I don't think that such a calamity is coming today, next week, or next month. Ironically, as long as there's so much fear in the financial marketplace, the system is probably "safe" (meaning that rather than an outright collapse, your primary risk is more that the financial markets gradually deteriorate in their inflation-adjusted value.) The reason is that widespread fear causes investors to park their money in government debt despite the ridiculously low yields being offered. The US government, for example, can currently borrow money for 2 years at less than half a percent and for 10 years at about 2.5%. (If the guys in the US Treasury were smart they'd be locking in these ridiculously low rates for much longer periods of time - 30 years at a minimum, although they could probably find buyers for quite a few 50 and 100-year Treasurys in the current climate. They'd pay a bit higher percentage on the debt - which is why they don't do it - but dramatically lessen the damage that will eventually result when the US has to refinance its short-term, low interest debt with new, far more expensive debt. It's kind of like ARMs for the housing market - except the consequences of not being able to refinance at low rates will be catastrophic to the country and to much of the rest of the world. The problem will evoke memories of the recent financial crisis where top tier companies like AT&T, IBM, and GE were running into cash flow problems because they had tons of short-term debt coming due and the market wasn't receptive to extending additional credit for anything other than astronomical rates.) The government's borrowing and the resultant spending is artificially propping up the debt and equity markets at the moment, but also sewing the seeds of an even larger problem that will eventually take center stage. When the economy and equity markets eventually stabilize and beign to look more sustainably positive, I think that will signal the beginning of the end - the end of economic stability and growth being the norm. The problem, you see, is that as investors begin to re-allocate their capital into equities, the US government will have to pay higher and higher interest rates in order to attract enough buyers to the Treasury auctions. As interest rates climb higher, the market will gradually take notice of the fact...and of its dire implications. At some point, the system will transition from an orderly increase in interest rates to a state of panic. That's essentially what happened to Greece recently. It went from having to pay about 4.5% for its government debt to over 15% in a matter of months as concerns about its fiscal situation grew. With the US dollar still the reserve currency of the world and the US economic situation still considerably better than Greece (but deteriorating rapidly), you might not see interest rates hit similar levels. Interest rates in even the high single digits, though, would be catastrophic. Interest payments on US government debt would skyrocket as a percentage of the annual federal income. It will likely, at that point, be far too late to implement any measures that won't be extraordinarily painful in order to, eventually, remedy the situation. The US government - and others that will find themselves in similar situations, perhaps even sooner - will have to dramatically curtail its government spending (which will be a huge drag on the economy and jobs, and spur a considerable decline in consumer confidence) or...print money regardless of the interest rates being offered, which will only serve to further fuel the fires of inflation. Either way, the outlook won't be pretty.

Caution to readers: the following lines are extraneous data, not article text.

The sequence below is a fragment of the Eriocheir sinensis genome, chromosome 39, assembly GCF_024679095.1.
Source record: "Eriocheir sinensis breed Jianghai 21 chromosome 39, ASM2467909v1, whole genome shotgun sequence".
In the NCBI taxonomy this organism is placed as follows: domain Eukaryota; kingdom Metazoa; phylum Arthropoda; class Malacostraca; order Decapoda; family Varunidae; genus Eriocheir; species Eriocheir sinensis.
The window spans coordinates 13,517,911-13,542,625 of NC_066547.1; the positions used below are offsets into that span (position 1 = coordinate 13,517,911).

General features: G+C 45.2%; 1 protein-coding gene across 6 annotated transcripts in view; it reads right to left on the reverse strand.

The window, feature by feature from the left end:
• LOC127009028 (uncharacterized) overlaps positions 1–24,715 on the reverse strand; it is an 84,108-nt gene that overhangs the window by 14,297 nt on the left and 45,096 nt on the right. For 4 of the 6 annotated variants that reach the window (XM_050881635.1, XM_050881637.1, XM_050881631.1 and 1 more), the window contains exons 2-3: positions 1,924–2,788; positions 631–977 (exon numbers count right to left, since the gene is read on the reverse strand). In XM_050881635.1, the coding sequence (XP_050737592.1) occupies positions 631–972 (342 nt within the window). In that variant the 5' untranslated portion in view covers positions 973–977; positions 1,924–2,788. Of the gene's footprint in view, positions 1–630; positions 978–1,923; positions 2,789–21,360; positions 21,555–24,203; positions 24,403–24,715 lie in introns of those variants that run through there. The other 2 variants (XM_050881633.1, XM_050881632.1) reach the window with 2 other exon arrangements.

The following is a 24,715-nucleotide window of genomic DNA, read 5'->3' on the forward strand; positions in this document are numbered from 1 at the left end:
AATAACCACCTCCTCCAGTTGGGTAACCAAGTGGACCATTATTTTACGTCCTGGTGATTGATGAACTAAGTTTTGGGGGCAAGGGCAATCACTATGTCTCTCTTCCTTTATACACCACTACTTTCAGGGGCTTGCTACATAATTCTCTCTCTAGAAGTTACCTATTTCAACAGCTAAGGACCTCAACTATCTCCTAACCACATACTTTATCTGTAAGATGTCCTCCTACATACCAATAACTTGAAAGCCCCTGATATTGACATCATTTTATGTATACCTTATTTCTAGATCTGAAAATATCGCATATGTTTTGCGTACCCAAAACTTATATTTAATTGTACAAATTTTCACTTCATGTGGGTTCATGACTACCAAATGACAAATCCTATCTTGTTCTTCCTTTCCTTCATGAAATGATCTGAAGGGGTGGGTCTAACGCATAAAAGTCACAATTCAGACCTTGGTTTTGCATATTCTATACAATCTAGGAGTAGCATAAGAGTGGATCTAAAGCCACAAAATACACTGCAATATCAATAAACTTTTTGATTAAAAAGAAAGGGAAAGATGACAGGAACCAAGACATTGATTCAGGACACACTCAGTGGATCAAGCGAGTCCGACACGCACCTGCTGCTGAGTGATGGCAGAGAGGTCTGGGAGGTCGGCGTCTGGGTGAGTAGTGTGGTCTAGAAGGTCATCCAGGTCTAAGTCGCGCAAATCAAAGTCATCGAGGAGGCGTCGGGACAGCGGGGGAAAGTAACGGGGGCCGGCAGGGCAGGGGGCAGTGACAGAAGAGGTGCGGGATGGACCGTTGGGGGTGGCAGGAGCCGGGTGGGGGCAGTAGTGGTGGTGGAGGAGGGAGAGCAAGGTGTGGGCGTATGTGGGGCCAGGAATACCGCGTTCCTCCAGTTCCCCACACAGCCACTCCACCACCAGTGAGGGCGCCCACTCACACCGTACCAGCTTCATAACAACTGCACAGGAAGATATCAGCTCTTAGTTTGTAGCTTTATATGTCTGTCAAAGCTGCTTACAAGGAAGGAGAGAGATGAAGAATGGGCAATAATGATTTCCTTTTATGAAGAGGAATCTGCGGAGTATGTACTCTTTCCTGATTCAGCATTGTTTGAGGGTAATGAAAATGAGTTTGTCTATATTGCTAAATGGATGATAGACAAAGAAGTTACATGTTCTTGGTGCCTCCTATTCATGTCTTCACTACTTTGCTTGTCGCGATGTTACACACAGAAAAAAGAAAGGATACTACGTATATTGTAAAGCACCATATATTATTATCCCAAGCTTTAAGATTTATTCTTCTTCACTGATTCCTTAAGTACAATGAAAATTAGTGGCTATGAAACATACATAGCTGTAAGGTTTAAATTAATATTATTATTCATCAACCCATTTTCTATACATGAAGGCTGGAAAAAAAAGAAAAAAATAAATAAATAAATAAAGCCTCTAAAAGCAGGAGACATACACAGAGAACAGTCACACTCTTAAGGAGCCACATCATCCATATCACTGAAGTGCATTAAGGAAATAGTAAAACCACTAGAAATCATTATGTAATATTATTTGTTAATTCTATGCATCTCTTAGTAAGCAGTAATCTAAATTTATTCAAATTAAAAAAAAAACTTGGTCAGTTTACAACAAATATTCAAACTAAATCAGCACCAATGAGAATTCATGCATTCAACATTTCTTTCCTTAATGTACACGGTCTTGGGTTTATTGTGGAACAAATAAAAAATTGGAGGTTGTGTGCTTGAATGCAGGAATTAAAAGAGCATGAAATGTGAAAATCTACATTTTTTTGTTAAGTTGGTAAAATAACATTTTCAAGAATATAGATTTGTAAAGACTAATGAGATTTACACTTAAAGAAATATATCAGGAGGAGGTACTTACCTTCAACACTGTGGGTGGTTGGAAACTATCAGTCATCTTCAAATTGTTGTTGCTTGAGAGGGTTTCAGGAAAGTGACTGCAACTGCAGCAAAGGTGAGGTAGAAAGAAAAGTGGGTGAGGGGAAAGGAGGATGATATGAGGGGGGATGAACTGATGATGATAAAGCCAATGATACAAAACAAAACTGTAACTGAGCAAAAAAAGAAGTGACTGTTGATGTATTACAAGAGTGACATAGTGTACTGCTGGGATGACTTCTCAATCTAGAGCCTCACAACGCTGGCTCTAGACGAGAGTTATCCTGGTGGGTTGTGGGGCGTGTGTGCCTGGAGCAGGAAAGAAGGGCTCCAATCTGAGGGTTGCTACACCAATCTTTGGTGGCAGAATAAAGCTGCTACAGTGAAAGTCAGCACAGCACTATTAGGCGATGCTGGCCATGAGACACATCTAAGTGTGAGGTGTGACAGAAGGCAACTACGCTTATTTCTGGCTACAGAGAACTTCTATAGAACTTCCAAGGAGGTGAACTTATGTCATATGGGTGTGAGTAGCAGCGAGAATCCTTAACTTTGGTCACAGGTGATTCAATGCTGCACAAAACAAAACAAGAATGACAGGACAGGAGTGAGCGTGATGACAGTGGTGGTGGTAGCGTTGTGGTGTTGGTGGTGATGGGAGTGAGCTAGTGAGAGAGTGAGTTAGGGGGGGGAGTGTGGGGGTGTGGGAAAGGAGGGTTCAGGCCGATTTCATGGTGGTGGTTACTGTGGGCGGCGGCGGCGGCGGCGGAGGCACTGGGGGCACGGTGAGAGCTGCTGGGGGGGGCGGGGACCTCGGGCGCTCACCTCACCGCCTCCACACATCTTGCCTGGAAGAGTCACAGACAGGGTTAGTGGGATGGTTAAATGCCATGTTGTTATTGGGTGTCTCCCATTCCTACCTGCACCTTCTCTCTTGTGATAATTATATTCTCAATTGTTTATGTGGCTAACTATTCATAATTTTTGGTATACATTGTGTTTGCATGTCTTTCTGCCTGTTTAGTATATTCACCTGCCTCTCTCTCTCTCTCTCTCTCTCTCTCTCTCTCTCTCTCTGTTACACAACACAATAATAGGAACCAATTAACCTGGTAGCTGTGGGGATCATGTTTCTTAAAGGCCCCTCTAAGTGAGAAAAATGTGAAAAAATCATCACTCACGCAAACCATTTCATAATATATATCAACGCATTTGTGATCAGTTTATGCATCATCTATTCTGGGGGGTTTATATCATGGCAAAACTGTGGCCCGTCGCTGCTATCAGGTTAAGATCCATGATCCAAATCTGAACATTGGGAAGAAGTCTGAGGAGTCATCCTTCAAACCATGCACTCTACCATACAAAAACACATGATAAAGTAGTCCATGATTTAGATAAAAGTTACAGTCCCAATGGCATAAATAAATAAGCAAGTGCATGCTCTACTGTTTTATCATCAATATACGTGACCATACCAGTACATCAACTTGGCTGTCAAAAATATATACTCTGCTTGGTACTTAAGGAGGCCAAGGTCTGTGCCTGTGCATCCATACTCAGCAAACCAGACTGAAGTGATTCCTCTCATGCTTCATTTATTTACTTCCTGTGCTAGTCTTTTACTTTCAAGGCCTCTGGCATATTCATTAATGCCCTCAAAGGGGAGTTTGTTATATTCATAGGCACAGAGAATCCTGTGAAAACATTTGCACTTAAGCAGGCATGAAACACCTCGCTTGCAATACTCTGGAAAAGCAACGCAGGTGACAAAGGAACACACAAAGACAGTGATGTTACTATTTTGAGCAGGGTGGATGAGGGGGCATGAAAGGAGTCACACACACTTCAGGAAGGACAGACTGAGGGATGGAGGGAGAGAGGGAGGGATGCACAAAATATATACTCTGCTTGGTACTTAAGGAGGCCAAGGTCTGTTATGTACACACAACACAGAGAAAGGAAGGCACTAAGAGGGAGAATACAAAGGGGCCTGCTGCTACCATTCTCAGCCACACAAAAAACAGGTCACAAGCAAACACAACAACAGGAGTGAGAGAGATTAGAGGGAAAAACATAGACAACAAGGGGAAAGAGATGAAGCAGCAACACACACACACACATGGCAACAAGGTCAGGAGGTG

I think that the forces imparted to the worldwide economic system by the massive inflation eventually coming to the US (and probably several other large and advanced economies) will cause the weights, in the aforementioned analogy, to snap their springs. Whereas relative stability was once the norm because of the interconnected nature of the system (with a rise in one "weight" being diluted due to the offsetting nature of others), I think that the future period of which I speak will be filled with instability - asset bubbles and crashes, financial panics, and many other such things.

Many people currently consider deflation a larger threat than inflation. I don't believe that for a moment. Deflationists see too many goods and services, too low an employment level, high consumer debt levels (although they've recently improved a bit, they're still far, far higher than they were when the US emerged from the last major recession three decades ago) constrained consumer spending, declining housing prices, and an increase in the consumer (which is about 70% of the US economy) savings rate. That's all true. Many people liken the the US' current situation to Japan but I don't think that's particularly accurate. Japan experienced a protracted period of deflation but a significant part of the reason was that the Japanese population is shrinking (which makes deflation easier) whereas the US population continues to grow. Japanese corporations and banks hold the vast majority of Japanese government debt (which insulates their government from the interest-rate demands of foreign investors), whereas in the US more than half of its Treasury debt is held by foreign countries like China and Japan (which makes the interest rates that it must pay more subject to the whims of foreign investors.)

In the end, if deflation in the US were to occur, I think that it would be minimal, extremely temporary, and only in selected areas (such as housing and possibly labor costs, and not in many commodities such as gold, oil, copper, and wheat.) I think that inflation will, inevitably, be coming in spades. It may take a year, or two, or even three, but it will arrive and its effects will be significant. There's no guarantee that you'll have a lot of visibility into when exactly an inflation spiral will begin, either. Greece was able to borrow at rates very close to Germany despite its finances being in far worse shape for years until suddenly the spigot closed and its rates skyrocketed. Given that the US dollar is - as of now - still the reserve currency of the world, I think that the US will face a prolonged period of gradually rising inflation (and interest rates) before, at some point, the possibility of a short and painful spike becomes likely.